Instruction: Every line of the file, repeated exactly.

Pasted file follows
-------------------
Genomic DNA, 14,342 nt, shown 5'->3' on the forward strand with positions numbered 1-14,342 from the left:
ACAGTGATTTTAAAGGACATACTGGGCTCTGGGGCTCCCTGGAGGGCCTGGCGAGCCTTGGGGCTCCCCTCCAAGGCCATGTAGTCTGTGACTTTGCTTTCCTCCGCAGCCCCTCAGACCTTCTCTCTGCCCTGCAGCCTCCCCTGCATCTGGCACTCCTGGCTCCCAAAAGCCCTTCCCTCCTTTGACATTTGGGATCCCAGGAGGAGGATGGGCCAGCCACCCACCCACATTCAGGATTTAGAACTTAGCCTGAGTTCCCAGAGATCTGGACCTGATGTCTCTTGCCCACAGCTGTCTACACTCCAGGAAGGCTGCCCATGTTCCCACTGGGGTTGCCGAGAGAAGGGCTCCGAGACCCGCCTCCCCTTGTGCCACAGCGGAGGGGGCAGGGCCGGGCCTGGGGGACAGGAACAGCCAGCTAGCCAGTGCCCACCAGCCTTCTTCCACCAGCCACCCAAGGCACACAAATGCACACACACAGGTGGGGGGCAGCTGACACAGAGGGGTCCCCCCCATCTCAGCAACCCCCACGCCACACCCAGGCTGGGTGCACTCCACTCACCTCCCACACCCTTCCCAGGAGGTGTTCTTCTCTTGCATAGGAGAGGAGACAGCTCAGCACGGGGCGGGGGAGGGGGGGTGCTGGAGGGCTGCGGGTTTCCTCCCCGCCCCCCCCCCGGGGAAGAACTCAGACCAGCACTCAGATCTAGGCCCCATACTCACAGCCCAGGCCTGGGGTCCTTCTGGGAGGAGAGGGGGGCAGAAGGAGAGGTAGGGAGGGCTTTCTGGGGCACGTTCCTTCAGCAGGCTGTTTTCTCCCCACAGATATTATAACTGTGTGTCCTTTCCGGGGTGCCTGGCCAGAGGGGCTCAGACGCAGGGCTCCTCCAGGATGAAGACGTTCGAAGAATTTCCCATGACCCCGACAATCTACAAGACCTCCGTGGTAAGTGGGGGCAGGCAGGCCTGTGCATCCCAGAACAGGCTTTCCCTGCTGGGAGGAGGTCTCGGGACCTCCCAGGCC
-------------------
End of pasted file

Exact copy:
Genomic DNA, 14,342 nt, shown 5'->3' on the forward strand with positions numbered 1-14,342 from the left:
ACAGTGATTTTAAAGGACATACTGGGCTCTGGGGCTCCCTGGAGGGCCTGGCGAGCCTTGGGGCTCCCCTCCAAGGCCATGTAGTCTGTGACTTTGCTTTCCTCCGCAGCCCCTCAGACCTTCTCTCTGCCCTGCAGCCTCCCCTGCATCTGGCACTCCTGGCTCCCAAAAGCCCTTCCCTCCTTTGACATTTGGGATCCCAGGAGGAGGATGGGCCAGCCACCCACCCACATTCAGGATTTAGAACTTAGCCTGAGTTCCCAGAGATCTGGACCTGATGTCTCTTGCCCACAGCTGTCTACACTCCAGGAAGGCTGCCCATGTTCCCACTGGGGTTGCCGAGAGAAGGGCTCCGAGACCCGCCTCCCCTTGTGCCACAGCGGAGGGGGCAGGGCCGGGCCTGGGGGACAGGAACAGCCAGCTAGCCAGTGCCCACCAGCCTTCTTCCACCAGCCACCCAAGGCACACAAATGCACACACACAGGTGGGGGGCAGCTGACACAGAGGGGTCCCCCCCATCTCAGCAACCCCCACGCCACACCCAGGCTGGGTGCACTCCACTCACCTCCCACACCCTTCCCAGGAGGTGTTCTTCTCTTGCATAGGAGAGGAGACAGCTCAGCACGGGGCGGGGGAGGGGGGGTGCTGGAGGGCTGCGGGTTTCCTCCCCGCCCCCCCCCCGGGGAAGAACTCAGACCAGCACTCAGATCTAGGCCCCATACTCACAGCCCAGGCCTGGGGTCCTTCTGGGAGGAGAGGGGGGCAGAAGGAGAGGTAGGGAGGGCTTTCTGGGGCACGTTCCTTCAGCAGGCTGTTTTCTCCCCACAGATATTATAACTGTGTGTCCTTTCCGGGGTGCCTGGCCAGAGGGGCTCAGACGCAGGGCTCCTCCAGGATGAAGACGTTCGAAGAATTTCCCATGACCCCGACAATCTACAAGACCTCCGTGGTAAGTGGGGGCAGGCAGGCCTGTGCATCCCAGAACAGGCTTTCCCTGCTGGGAGGAGGTCTCGGGACCTCCCAGGCC